ANIMA is also one of his consistently best albums and the one that perfectly captures the restless creative spirit that continues to push Yorke beyond his comfort zones at a time in his career where other artists would likely be happily settling into theirs.


Radiohead frontman Thom Yorke's third solo album ANIMA offers relatively peppy music to accompany his unsurprisingly bleak lyrical worldview, but it all works rather wonderfully.

The Young Folks

Anima is an album for those who live and breathe music. It lacks an easy approachability, but makes up for it with a soul searching that stays with you long after taking the effort to hear it.


Anima feels like a dive into an inner world, profoundly intimate and emotional even as it remains enigmatic and blurred at the edges.

Resident Advisor

On ANIMA the electronic sources feel like tools of expression rather than objects of curiosity, as they have sometimes seemed in the past.

Spectrum Culture

With ANIMA, his revelatory beats create a full spectrum, as unnerving as they are welcome.


Though the tracks are impressive, they often lack the resonance of Yorke’s work with Radiohead. Yorke feels as though he is experimenting but never fully reaching his full potential.


Against all odds, Yorke's eerie electronic shimmer doesn't inspire fear so much as console; in this dark time, it's reassuring to hear a human heart beating the digital clutter.

The Needle Drop

ANIMA is Thom Yorke's strongest solo or side endeavor since The Eraser.


Fortunately, the experimental production and dark atmosphere are compelling in their own right, and ‘Anima’ is ultimately a trip down the rabbit hole worth taking.

The Guardian
The Radiohead frontman gives a glimpse of his fun side on this intriguing, infuriating solo album. But you’ll have to listen closely.
So. This is Thom Yorkes masterpiece. I should probably talk a little about why, shouldn't I? Well, here you go.

For the past couple of years, I haven't really felt like myself. Depression, anxiety and mental wellness (due to events I wont bore you with) have really left me in a place of uncertainty in this world.

The fear of everything leaving me and me being replaced by something better in this world, as if I was doll, has undone and redone my personality and life in more ways then I can ... read more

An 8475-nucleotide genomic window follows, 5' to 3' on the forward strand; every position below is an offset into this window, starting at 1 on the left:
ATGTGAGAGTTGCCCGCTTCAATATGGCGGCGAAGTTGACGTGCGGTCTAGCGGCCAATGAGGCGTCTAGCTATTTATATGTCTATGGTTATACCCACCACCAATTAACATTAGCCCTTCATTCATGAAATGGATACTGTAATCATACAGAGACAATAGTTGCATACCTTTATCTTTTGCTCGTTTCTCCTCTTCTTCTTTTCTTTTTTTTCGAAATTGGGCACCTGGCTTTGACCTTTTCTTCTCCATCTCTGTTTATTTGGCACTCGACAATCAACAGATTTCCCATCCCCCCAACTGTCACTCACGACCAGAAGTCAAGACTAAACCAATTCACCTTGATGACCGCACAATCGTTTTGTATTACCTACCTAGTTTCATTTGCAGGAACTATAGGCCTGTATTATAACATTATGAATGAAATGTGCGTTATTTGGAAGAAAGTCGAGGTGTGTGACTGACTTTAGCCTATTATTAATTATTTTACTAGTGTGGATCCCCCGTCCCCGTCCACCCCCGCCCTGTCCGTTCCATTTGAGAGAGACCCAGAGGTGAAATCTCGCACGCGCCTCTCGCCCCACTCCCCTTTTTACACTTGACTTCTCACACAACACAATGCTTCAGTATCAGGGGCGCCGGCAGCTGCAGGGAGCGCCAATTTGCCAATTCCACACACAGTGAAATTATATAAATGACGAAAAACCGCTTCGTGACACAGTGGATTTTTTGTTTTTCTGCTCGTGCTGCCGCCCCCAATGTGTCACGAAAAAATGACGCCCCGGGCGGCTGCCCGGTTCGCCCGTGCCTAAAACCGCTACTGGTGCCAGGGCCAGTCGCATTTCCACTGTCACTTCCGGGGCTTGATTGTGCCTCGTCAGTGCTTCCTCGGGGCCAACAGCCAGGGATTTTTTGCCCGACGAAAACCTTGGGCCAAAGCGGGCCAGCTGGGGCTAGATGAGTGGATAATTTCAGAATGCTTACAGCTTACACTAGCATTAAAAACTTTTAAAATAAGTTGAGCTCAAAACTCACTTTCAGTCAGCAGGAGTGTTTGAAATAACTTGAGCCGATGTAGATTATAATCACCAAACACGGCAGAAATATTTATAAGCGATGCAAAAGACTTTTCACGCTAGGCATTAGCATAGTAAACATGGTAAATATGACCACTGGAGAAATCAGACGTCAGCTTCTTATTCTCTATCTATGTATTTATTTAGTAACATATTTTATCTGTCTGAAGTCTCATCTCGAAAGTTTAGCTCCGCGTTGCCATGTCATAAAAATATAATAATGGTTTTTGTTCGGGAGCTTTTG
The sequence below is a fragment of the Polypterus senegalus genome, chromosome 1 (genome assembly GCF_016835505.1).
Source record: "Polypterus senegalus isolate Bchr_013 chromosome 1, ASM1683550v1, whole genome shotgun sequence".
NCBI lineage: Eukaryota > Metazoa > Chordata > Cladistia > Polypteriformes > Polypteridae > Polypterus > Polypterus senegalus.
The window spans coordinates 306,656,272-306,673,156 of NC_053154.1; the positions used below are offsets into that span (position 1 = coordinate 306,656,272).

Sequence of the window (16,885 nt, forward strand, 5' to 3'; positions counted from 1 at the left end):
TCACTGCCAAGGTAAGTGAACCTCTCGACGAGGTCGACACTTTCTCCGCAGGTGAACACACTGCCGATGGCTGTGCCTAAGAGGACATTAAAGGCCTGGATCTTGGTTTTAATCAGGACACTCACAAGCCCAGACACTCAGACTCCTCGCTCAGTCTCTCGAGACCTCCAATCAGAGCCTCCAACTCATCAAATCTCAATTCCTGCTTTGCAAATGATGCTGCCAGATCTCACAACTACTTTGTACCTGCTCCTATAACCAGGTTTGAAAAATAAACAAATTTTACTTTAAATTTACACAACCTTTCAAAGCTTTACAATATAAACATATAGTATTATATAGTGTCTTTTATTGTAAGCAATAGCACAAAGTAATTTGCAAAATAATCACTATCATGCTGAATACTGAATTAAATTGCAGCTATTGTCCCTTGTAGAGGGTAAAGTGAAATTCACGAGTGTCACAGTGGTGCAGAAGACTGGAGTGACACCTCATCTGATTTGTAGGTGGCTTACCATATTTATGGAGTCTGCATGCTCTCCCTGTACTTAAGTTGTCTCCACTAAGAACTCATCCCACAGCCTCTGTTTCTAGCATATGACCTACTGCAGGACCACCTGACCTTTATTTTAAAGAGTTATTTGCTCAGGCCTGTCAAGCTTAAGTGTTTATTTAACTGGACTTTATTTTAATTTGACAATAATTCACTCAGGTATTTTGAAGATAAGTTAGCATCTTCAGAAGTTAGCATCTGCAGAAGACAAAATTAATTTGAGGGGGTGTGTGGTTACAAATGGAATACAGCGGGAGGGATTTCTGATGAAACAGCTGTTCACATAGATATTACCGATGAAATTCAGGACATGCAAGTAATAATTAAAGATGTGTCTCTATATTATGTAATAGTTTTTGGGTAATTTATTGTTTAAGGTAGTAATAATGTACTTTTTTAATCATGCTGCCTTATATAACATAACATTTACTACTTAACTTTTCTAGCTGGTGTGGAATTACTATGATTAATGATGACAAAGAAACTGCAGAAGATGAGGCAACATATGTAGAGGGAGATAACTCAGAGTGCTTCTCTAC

The new Thom Yorke album album. It plays music. ¯\_(ツ)_/¯

I don't know what to say, I really don't. I've spent 3 hours just listening and trying to get through the entire album (admittedly not a good idea) and the entire time, I was just thinking, "Man, I wish I could just go outside right now and enjoy the fresh early morning sunshine." And so, during my final listen before I called it quits, I took my Bluetooth headphones, my phone and everything ... read more
Even as a loyal fan of Radiohead, one of the musical acts that got me into the medium in the first place, I never thought that Thom Yorke's solo career would live up to Radiohead's legendary status. But "ANIMA" might just be that leap forward. This album's aesthetics are very similar to "Kid A" and "Tomorrow's Modern Boxes". However, I feel like the sound he was aiming for on the latter is perfected here and, with the help of long-time producer Nigel Godrich, it ... read more
Thommy takes the momentum built up from the great receptions to both the understated majesty of ‘Moon Shaped Pool’ and the moodily magnificent creep fest that was the Suspiria soundtrack and runs with it - just adding more electronics, as you’d expect from a Yorke solo effort.

With ‘Suspiria’ and now this, it’s becoming obvious that for the first time Yorke’s own work packs the same sort of compositional heft you’d expect from Radiohead material.
I fear that this rating is generous as I rarely if at all give albums 90+ ratings. For something so fresh, it should be rare to just hand out such praise.

However, I am floored.

I often find that the best albums can be experienced in the dark. The only sensory input is you and the music, aside from maybe the fabric of the couch or the feeling of your skin. It can be isolating, it can be soothing, it can be unnerving, or it can be straight up boring; it entirely depends on the record. ... read more
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Added on: June 20, 2019